Erasmus J. Allton Civil War Letters

Savannah city Ga.

Jan. 12th 1865                    This day is so clear and pleasant that I am sitting out in the open air with pencil in hand trying to think of something to write, that would be interesting to you, Catharine, but I am absent minded at present and can only think of nothing, only that we are well as usual and enjoying ourselves very well and I hope this poor imperfect letter may find you enjoying the same great blessing.  Everything is quiet in the city[.] only troops are moving every day, but destination unknown.  We are looking for orders every day to move but have none yet.  There is a theatre in town every night and also a concert, so that we enjoy ourselves very well I think, but not so well as if we were at home.  I would love to see you and have a long talk with you if it were possible but in view of a short and decisive campaign, all furloughs are forbidden for awhile[.] but as soon as I can get a furlough I will be at home.  I am tired of this war and always was, and I always expect to be as long as the war lasts.  I am not entirely discouraged in regard to the result of this war but I think it last a long while some way or another[.] but I trust all will be well in course of time if we could only have the patience to wait and rest contented[.] but, such is the nature of man, that if every thing don’t move just to suit him, then he gets restless and will complain, and murmur.  But we are in great hopes that one or two more successful campaigns will draw the war to a close.  You must all think that we will be at home shortly, or you have forgotten us entirely, for we get no more letters.  There is not a letter been received in our company for the last two weeks.  We are anxious to hear from our friends, and loves and want you to write as soon as possible if not sooner.  And remember me who never forgets you.           E. J. Allton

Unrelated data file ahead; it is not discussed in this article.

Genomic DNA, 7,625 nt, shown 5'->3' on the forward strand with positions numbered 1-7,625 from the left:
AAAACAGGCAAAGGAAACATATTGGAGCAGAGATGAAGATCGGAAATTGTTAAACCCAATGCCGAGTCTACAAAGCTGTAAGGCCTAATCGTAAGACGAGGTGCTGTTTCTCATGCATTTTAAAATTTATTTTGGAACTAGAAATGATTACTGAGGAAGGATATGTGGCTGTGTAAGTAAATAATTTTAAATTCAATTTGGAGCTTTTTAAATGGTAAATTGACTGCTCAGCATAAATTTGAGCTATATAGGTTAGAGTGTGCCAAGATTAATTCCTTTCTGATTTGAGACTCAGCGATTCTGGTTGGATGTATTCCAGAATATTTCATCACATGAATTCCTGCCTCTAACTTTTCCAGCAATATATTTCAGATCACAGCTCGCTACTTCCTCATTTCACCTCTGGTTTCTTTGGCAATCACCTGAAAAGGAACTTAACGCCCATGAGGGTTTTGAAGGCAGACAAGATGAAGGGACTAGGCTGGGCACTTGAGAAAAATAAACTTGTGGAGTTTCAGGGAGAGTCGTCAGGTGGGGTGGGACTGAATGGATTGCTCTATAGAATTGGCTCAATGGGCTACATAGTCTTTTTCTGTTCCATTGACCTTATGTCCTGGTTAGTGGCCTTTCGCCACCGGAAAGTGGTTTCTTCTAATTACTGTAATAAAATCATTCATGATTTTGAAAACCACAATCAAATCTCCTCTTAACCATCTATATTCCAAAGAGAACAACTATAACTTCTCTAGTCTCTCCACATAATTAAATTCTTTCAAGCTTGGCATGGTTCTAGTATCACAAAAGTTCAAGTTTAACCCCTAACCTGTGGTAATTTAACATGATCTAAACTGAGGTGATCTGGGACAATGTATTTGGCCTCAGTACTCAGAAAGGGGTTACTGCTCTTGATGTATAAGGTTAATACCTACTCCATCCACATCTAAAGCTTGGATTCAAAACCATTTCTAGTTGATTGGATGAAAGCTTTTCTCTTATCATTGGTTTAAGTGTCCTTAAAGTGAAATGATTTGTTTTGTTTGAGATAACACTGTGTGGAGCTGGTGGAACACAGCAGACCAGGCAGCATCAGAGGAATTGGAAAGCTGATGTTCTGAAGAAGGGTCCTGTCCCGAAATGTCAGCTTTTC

Catharine Shick